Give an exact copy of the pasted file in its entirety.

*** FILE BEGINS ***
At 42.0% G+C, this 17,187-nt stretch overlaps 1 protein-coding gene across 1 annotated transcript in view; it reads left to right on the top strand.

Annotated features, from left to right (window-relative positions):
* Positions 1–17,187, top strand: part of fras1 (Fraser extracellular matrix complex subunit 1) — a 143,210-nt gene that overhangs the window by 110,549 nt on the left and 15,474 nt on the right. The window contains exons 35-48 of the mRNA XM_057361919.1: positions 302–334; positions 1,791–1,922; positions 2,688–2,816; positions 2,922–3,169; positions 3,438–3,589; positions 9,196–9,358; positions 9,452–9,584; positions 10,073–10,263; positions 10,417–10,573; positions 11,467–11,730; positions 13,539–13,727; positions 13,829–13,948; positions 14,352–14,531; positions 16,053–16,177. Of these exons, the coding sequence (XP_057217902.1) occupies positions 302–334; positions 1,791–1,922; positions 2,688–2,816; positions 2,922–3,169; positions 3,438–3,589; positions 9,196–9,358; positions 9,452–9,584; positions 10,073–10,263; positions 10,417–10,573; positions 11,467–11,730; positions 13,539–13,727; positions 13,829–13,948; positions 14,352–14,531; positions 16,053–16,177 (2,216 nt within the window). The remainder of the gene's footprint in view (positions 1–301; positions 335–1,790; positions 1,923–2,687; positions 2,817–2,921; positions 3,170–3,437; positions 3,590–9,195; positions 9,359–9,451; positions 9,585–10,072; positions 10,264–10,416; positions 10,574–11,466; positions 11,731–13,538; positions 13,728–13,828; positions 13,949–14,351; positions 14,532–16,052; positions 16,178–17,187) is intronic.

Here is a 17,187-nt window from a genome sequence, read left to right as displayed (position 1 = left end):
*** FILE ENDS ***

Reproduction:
At 42.0% G+C, this 17,187-nt stretch overlaps 1 protein-coding gene across 1 annotated transcript in view; it reads left to right on the top strand.

Annotated features, from left to right (window-relative positions):
* Positions 1–17,187, top strand: part of fras1 (Fraser extracellular matrix complex subunit 1) — a 143,210-nt gene that overhangs the window by 110,549 nt on the left and 15,474 nt on the right. The window contains exons 35-48 of the mRNA XM_057361919.1: positions 302–334; positions 1,791–1,922; positions 2,688–2,816; positions 2,922–3,169; positions 3,438–3,589; positions 9,196–9,358; positions 9,452–9,584; positions 10,073–10,263; positions 10,417–10,573; positions 11,467–11,730; positions 13,539–13,727; positions 13,829–13,948; positions 14,352–14,531; positions 16,053–16,177. Of these exons, the coding sequence (XP_057217902.1) occupies positions 302–334; positions 1,791–1,922; positions 2,688–2,816; positions 2,922–3,169; positions 3,438–3,589; positions 9,196–9,358; positions 9,452–9,584; positions 10,073–10,263; positions 10,417–10,573; positions 11,467–11,730; positions 13,539–13,727; positions 13,829–13,948; positions 14,352–14,531; positions 16,053–16,177 (2,216 nt within the window). The remainder of the gene's footprint in view (positions 1–301; positions 335–1,790; positions 1,923–2,687; positions 2,817–2,921; positions 3,170–3,437; positions 3,590–9,195; positions 9,359–9,451; positions 9,585–10,072; positions 10,264–10,416; positions 10,574–11,466; positions 11,731–13,538; positions 13,728–13,828; positions 13,949–14,351; positions 14,532–16,052; positions 16,178–17,187) is intronic.

Here is a 17,187-nt window from a genome sequence, read left to right as displayed (position 1 = left end):